WALLACE SHAWN: Well, obviously we should strive not to care that much! It’s part of the genetic code, I suppose, that we want to be respected, liked, considered appealing. You could say, in the States, theater is not an important form. It’s a smaller part of the spectrum, I would say. It would be, I don’t know, like raising orchids—a hobby that certain people are very, very interested in, but not many people care about it. So there are more people who are interested in theater here in England, relatively, relative to the population. And all the plays they do at the Royal Court are new, so most of the people who come here are actually pleased to see something new that they can’t predict. In the States, theater is more a place to perhaps escape into a cozy, somewhat more predictable universe, and many people who go to the theater are nostalgic people who perhaps wish they were back in their childhood, watching a play at school. There’s quite a tradition of theater being more or less amusing in the United States, so people who are desperately trying to understand life probably don’t form the habit of going to the theater so much. They’d be more likely to be reading a book or, you know, a poem. So most of the people who come to the theater are not desperate for new understanding, let’s say, or to stretch their brains. So it can be a little depressing. Here in the U.K. there may be a higher percentage who are willing to make a bit of an effort. Certainly, the things I write, rightly or wrongly, you have to sort of take it on trust for a while and give yourself over to it. You might be disappointed, or you might not be, but you have to become involved yourself.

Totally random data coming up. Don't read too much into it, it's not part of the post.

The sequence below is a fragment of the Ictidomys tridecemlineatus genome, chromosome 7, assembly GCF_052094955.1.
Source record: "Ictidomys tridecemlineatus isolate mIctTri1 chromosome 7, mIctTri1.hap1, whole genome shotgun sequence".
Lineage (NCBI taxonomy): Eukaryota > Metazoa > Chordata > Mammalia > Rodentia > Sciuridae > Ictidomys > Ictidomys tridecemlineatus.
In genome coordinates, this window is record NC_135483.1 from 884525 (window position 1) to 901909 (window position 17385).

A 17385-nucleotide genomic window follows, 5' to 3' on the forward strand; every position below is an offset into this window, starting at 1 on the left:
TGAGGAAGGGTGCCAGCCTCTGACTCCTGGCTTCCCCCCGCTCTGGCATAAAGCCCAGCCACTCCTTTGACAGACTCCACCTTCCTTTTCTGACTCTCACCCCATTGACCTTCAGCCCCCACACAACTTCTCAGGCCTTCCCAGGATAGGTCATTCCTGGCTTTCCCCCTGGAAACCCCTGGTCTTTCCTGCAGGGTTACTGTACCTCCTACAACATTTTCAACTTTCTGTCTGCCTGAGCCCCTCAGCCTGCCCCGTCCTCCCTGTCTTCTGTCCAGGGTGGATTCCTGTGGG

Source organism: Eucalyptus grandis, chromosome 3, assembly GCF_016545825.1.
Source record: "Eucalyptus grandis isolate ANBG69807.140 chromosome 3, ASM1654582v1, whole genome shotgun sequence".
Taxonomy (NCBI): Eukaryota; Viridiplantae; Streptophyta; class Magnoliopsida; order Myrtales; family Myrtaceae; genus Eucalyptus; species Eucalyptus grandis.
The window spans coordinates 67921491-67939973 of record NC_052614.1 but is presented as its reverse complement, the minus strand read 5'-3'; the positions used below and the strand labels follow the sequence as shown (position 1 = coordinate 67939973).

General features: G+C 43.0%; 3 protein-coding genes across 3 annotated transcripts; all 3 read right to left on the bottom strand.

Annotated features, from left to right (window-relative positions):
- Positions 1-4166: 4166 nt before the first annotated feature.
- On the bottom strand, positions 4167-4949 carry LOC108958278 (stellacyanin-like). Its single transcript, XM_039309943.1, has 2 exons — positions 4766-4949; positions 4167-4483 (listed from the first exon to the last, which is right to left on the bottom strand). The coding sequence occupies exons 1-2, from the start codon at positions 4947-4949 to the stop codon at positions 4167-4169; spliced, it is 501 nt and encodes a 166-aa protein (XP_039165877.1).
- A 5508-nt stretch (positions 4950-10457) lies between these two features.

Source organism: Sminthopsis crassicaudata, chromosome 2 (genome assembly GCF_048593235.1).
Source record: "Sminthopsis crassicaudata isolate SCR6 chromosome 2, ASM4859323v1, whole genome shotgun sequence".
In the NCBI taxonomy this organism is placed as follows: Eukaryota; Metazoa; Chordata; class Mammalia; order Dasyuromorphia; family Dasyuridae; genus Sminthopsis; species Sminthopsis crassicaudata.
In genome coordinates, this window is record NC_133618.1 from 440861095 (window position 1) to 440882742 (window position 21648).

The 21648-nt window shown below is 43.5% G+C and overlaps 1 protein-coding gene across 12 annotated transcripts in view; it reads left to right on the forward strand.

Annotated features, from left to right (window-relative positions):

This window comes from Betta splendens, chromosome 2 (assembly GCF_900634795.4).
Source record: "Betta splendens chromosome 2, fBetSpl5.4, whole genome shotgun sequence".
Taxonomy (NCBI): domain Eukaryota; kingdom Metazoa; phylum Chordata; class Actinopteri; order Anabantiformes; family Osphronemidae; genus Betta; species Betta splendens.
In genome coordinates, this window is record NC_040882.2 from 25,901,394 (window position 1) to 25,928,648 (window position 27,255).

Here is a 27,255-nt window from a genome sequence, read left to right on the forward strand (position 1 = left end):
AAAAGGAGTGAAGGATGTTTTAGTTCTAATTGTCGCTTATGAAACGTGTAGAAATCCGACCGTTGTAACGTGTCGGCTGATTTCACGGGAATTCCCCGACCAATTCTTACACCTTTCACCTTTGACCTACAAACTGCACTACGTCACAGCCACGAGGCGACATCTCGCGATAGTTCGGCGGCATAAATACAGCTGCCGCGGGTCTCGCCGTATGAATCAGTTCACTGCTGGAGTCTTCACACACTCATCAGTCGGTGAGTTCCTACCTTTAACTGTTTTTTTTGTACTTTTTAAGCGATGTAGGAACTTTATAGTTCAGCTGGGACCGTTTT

BLVR: Is that why you’ve done productions outside of theater buildings? You originally performed The Fever in people’s living rooms. The Designated Mourner you performed in an abandoned working-men’s club.